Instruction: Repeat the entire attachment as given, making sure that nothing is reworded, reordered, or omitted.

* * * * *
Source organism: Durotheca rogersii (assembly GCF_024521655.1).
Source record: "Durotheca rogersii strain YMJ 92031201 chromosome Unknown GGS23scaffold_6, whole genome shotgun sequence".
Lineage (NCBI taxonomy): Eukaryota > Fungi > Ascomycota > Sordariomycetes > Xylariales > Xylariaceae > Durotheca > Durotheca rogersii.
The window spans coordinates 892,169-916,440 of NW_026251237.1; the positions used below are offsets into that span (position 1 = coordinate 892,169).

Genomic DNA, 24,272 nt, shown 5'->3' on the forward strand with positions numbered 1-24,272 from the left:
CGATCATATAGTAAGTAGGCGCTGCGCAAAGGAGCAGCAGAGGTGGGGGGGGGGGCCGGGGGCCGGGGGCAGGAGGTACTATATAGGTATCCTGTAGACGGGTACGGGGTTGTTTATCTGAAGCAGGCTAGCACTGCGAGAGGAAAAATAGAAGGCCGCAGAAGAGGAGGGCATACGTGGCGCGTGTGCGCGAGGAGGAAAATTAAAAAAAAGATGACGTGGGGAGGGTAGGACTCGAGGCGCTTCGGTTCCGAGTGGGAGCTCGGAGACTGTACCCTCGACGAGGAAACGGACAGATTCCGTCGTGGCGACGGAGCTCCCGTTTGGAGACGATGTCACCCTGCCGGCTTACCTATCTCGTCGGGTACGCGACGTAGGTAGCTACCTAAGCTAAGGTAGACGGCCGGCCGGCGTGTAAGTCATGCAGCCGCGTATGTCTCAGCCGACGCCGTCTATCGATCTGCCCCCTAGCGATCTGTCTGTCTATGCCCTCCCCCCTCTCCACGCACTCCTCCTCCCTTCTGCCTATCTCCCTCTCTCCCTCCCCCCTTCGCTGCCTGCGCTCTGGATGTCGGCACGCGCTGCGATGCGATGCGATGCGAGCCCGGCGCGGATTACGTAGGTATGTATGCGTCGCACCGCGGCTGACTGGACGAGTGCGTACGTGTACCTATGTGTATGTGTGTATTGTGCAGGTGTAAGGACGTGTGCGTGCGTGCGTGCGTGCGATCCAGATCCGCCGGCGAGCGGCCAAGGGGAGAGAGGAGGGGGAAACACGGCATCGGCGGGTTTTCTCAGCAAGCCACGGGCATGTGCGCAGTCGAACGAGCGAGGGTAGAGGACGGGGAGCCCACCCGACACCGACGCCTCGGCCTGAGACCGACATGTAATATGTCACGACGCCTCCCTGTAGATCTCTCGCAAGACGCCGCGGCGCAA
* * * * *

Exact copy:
Source organism: Durotheca rogersii (assembly GCF_024521655.1).
Source record: "Durotheca rogersii strain YMJ 92031201 chromosome Unknown GGS23scaffold_6, whole genome shotgun sequence".
Lineage (NCBI taxonomy): Eukaryota > Fungi > Ascomycota > Sordariomycetes > Xylariales > Xylariaceae > Durotheca > Durotheca rogersii.
The window spans coordinates 892,169-916,440 of NW_026251237.1; the positions used below are offsets into that span (position 1 = coordinate 892,169).

Genomic DNA, 24,272 nt, shown 5'->3' on the forward strand with positions numbered 1-24,272 from the left:
CGATCATATAGTAAGTAGGCGCTGCGCAAAGGAGCAGCAGAGGTGGGGGGGGGGGCCGGGGGCCGGGGGCAGGAGGTACTATATAGGTATCCTGTAGACGGGTACGGGGTTGTTTATCTGAAGCAGGCTAGCACTGCGAGAGGAAAAATAGAAGGCCGCAGAAGAGGAGGGCATACGTGGCGCGTGTGCGCGAGGAGGAAAATTAAAAAAAAGATGACGTGGGGAGGGTAGGACTCGAGGCGCTTCGGTTCCGAGTGGGAGCTCGGAGACTGTACCCTCGACGAGGAAACGGACAGATTCCGTCGTGGCGACGGAGCTCCCGTTTGGAGACGATGTCACCCTGCCGGCTTACCTATCTCGTCGGGTACGCGACGTAGGTAGCTACCTAAGCTAAGGTAGACGGCCGGCCGGCGTGTAAGTCATGCAGCCGCGTATGTCTCAGCCGACGCCGTCTATCGATCTGCCCCCTAGCGATCTGTCTGTCTATGCCCTCCCCCCTCTCCACGCACTCCTCCTCCCTTCTGCCTATCTCCCTCTCTCCCTCCCCCCTTCGCTGCCTGCGCTCTGGATGTCGGCACGCGCTGCGATGCGATGCGATGCGAGCCCGGCGCGGATTACGTAGGTATGTATGCGTCGCACCGCGGCTGACTGGACGAGTGCGTACGTGTACCTATGTGTATGTGTGTATTGTGCAGGTGTAAGGACGTGTGCGTGCGTGCGTGCGTGCGATCCAGATCCGCCGGCGAGCGGCCAAGGGGAGAGAGGAGGGGGAAACACGGCATCGGCGGGTTTTCTCAGCAAGCCACGGGCATGTGCGCAGTCGAACGAGCGAGGGTAGAGGACGGGGAGCCCACCCGACACCGACGCCTCGGCCTGAGACCGACATGTAATATGTCACGACGCCTCCCTGTAGATCTCTCGCAAGACGCCGCGGCGCAA